- The Washington Times - Tuesday, November 25, 2003

The Bush administration yesterday cut U.S. loan guarantees to Israel by nearly $300 million as punishment for its continued settlement activities in Palestinian areas, but Arabs called the move little more than a slap on the wrist.

In negotiations this week, Israel agreed to a deduction of $289.5 million from American loan guarantees totaling more than $9 billion. The agreement came after months of talks between U.S. National Security Adviser Condoleezza Rice and Dov Weisglass, Israeli Prime Minister Ariel Sharon’s chief of staff, who met yesterday at the White House.

While the sum to be deducted is small compared to the total, under the U.S. loan-guarantee package Israel is allowed to use $3 billion a year in 2003, 2004, 2005 and can extend it to 2006. That means the deduction will amount to about 10 percent of the next installment to Israel.

The administration also signaled that more deductions could be in the offing if Israel continues activities inconsistent with the provisions laid out by President Bush in the “road map” toward peace in the Middle East and the creation of a Palestinian state.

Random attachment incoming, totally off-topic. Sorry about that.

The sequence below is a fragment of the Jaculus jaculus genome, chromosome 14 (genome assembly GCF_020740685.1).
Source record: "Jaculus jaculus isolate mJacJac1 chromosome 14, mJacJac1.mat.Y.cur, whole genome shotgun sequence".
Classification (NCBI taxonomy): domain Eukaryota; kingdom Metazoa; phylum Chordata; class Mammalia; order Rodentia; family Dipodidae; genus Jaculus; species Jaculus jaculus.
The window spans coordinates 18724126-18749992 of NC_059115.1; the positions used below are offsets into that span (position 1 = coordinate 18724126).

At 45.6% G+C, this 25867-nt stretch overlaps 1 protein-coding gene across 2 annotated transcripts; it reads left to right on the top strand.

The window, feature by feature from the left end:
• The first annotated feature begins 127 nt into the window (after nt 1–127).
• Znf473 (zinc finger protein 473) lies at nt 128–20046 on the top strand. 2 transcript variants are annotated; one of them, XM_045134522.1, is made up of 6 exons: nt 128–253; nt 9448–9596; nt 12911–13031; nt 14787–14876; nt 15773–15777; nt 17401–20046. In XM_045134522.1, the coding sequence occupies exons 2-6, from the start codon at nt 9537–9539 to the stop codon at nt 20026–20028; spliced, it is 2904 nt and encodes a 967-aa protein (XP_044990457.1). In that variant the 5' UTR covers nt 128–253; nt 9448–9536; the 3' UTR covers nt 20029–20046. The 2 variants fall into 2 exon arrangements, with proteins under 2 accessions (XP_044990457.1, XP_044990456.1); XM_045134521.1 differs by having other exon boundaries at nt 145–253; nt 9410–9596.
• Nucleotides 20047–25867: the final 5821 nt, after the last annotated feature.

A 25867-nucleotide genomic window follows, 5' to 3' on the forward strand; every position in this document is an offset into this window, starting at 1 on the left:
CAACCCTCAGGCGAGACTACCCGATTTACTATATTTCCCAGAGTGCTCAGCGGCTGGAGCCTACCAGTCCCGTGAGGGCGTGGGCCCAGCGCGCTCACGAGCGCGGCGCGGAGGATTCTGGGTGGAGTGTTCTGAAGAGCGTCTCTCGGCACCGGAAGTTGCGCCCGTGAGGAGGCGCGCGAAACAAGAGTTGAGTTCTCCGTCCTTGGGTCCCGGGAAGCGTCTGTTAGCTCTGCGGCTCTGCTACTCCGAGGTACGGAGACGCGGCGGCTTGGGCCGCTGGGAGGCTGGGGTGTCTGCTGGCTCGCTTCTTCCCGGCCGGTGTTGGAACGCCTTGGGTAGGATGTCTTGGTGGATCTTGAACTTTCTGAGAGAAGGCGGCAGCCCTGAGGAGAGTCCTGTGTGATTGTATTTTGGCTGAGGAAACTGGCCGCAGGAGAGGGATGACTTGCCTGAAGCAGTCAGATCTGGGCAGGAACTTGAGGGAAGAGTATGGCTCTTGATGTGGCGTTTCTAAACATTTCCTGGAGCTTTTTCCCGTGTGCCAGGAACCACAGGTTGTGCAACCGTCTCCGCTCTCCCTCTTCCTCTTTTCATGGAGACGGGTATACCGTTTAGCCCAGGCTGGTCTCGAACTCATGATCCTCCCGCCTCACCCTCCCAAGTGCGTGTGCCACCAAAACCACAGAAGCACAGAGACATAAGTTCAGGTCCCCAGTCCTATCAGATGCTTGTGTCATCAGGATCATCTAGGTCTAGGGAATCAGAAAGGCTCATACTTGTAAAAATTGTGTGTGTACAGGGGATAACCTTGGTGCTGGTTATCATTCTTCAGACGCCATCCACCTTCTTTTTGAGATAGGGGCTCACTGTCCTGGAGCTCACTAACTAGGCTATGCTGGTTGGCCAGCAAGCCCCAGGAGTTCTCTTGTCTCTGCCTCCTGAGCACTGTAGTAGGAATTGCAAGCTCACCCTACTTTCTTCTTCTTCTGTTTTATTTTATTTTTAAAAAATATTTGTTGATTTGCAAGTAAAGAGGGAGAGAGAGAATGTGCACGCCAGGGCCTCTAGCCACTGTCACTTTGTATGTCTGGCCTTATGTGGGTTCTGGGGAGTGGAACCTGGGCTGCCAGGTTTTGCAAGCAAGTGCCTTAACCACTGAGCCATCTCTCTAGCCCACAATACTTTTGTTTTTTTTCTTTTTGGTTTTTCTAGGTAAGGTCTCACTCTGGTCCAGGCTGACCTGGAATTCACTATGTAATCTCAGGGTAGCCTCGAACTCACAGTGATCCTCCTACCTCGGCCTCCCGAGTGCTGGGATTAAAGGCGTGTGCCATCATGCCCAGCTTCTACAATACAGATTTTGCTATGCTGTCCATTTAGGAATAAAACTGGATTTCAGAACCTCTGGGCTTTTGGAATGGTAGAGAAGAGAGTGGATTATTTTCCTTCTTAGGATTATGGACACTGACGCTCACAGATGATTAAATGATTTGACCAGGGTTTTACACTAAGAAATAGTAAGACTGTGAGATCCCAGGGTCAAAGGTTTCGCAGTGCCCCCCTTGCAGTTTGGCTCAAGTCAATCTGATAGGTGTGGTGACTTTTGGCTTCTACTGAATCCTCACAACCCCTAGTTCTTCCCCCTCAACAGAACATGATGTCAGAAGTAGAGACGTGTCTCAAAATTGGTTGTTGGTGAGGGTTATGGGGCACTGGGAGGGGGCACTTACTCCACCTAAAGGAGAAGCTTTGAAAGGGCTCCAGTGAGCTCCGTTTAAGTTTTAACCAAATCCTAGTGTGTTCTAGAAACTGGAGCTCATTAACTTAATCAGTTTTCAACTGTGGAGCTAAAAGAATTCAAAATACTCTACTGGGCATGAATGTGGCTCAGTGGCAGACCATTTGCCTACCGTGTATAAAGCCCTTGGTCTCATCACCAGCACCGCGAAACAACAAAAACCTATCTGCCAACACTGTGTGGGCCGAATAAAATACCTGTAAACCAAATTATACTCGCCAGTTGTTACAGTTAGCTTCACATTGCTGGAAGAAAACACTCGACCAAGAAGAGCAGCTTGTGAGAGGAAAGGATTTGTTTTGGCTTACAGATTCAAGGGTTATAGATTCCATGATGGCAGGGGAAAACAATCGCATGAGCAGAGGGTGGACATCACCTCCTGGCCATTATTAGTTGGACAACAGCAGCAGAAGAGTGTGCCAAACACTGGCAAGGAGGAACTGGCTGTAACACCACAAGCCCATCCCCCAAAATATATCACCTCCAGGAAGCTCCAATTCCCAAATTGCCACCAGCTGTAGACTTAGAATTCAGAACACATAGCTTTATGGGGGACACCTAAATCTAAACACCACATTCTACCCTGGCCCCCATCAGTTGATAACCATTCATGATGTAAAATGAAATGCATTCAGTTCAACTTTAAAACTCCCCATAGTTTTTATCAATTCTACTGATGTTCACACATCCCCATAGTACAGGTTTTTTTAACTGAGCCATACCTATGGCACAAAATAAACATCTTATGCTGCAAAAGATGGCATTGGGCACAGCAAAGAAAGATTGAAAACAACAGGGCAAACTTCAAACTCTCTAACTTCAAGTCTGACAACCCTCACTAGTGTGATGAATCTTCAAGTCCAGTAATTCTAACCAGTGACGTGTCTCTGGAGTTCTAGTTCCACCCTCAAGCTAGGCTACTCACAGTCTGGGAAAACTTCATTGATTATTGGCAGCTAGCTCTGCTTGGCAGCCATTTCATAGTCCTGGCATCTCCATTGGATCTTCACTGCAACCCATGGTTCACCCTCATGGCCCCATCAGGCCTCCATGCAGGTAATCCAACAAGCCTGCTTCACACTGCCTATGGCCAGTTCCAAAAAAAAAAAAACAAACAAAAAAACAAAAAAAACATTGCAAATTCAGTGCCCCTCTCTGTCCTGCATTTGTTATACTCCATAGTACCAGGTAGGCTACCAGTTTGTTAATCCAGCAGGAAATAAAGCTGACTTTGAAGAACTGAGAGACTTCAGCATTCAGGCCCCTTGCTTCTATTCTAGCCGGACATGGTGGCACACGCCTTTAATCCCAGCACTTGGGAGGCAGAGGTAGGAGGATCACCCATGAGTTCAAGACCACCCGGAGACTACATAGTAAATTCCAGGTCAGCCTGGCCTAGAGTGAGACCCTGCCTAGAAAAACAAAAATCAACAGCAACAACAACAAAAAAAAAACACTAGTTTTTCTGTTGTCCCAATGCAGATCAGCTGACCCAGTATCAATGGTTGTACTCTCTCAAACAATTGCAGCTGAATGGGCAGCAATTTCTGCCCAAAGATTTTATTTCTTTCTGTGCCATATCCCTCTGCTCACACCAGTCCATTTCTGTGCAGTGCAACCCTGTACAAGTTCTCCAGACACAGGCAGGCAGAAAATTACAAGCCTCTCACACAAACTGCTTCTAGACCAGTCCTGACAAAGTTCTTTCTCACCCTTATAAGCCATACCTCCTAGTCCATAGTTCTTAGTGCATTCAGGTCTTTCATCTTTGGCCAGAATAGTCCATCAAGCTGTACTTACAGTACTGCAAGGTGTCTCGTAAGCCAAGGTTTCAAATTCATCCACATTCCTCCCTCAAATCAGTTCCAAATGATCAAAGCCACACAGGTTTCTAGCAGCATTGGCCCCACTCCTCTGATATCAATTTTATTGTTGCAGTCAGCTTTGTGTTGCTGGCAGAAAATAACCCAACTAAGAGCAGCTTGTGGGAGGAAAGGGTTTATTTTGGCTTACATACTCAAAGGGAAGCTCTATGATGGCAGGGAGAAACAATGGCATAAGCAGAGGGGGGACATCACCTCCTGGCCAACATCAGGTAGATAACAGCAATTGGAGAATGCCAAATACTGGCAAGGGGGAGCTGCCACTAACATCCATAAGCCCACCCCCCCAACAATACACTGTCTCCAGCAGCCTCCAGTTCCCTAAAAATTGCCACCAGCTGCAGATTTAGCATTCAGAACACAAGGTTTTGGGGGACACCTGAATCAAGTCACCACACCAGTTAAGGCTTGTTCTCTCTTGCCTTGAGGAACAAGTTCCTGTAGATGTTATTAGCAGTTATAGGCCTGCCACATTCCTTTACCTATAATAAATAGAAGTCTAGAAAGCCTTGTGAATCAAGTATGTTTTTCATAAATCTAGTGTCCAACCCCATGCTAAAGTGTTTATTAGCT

It was unclear last night whether the loan-guarantee deduction was targeted at money Israel plans to spend to complete a 200-mile security barrier through the West Bank, but the Ha’aretz newspaper in Israel recently reported that a deduction would be based on what Israel would spend building the barrier east of the Green Line in Palestinian territory.

Mr. Bush has called the barrier — which Palestinians call a “wall” and Israelis call a “fence” — a “problem,” and has asked Mr. Sharon to halt work on it. Mr. Sharon shrugged off the request and vowed the work will continue.

Bush administration and Israeli officials had no immediate comment yesterday.

The deduction was expected after the State Department last month notified Congress that the guarantees would be reduced “for activities which the president determines are inconsistent with the objectives and understandings reached between the United States and the government of Israel,” but no amount was set.

Some Bush officials argued that even small deductions from the huge outlay of loan guarantees to Israel would send a stern message that the administration is not standing idly by as Mr. Sharon flouts the U.S. peace plan. But Arab supporters said the reduction is simply too little to have any real impact.

“Israel is getting away with murder, and this is not going to be an effective restraint,” said James J. Zogby, president of the Arab American Institute in Washington. “It’s a welcome message, but the net impact is not as one might hope … not as significant as is needed to deal with what I think is a deteriorating situation right now in the West Bank.”

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